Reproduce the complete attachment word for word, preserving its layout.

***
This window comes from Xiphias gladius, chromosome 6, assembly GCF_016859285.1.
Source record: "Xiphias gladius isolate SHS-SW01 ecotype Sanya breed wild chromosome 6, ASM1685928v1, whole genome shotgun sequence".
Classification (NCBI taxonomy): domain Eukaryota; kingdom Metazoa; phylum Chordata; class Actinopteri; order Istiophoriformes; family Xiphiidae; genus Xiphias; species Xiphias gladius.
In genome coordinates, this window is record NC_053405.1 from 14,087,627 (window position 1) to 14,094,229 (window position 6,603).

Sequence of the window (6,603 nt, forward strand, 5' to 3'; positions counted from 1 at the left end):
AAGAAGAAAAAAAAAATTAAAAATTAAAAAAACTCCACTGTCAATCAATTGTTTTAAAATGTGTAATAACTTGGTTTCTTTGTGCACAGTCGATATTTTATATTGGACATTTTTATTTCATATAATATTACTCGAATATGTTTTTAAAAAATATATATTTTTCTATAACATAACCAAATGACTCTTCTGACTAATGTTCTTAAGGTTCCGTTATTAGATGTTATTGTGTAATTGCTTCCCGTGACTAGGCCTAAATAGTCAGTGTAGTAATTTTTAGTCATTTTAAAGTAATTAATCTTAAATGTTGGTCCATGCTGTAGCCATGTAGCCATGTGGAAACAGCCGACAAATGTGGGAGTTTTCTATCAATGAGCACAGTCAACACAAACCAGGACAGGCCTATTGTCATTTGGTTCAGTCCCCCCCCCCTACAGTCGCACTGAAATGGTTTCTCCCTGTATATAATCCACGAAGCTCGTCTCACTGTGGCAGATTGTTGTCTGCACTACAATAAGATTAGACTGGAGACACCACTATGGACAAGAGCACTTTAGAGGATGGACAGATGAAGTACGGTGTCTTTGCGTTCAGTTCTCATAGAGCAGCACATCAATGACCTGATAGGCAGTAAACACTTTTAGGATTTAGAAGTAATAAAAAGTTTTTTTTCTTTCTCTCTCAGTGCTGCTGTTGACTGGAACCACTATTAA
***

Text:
This window comes from Xiphias gladius, chromosome 6, assembly GCF_016859285.1.
Source record: "Xiphias gladius isolate SHS-SW01 ecotype Sanya breed wild chromosome 6, ASM1685928v1, whole genome shotgun sequence".
Classification (NCBI taxonomy): domain Eukaryota; kingdom Metazoa; phylum Chordata; class Actinopteri; order Istiophoriformes; family Xiphiidae; genus Xiphias; species Xiphias gladius.
In genome coordinates, this window is record NC_053405.1 from 14,087,627 (window position 1) to 14,094,229 (window position 6,603).

Sequence of the window (6,603 nt, forward strand, 5' to 3'; positions counted from 1 at the left end):
AAGAAGAAAAAAAAAATTAAAAATTAAAAAAACTCCACTGTCAATCAATTGTTTTAAAATGTGTAATAACTTGGTTTCTTTGTGCACAGTCGATATTTTATATTGGACATTTTTATTTCATATAATATTACTCGAATATGTTTTTAAAAAATATATATTTTTCTATAACATAACCAAATGACTCTTCTGACTAATGTTCTTAAGGTTCCGTTATTAGATGTTATTGTGTAATTGCTTCCCGTGACTAGGCCTAAATAGTCAGTGTAGTAATTTTTAGTCATTTTAAAGTAATTAATCTTAAATGTTGGTCCATGCTGTAGCCATGTAGCCATGTGGAAACAGCCGACAAATGTGGGAGTTTTCTATCAATGAGCACAGTCAACACAAACCAGGACAGGCCTATTGTCATTTGGTTCAGTCCCCCCCCCCTACAGTCGCACTGAAATGGTTTCTCCCTGTATATAATCCACGAAGCTCGTCTCACTGTGGCAGATTGTTGTCTGCACTACAATAAGATTAGACTGGAGACACCACTATGGACAAGAGCACTTTAGAGGATGGACAGATGAAGTACGGTGTCTTTGCGTTCAGTTCTCATAGAGCAGCACATCAATGACCTGATAGGCAGTAAACACTTTTAGGATTTAGAAGTAATAAAAAGTTTTTTTTCTTTCTCTCTCAGTGCTGCTGTTGACTGGAACCACTATTAA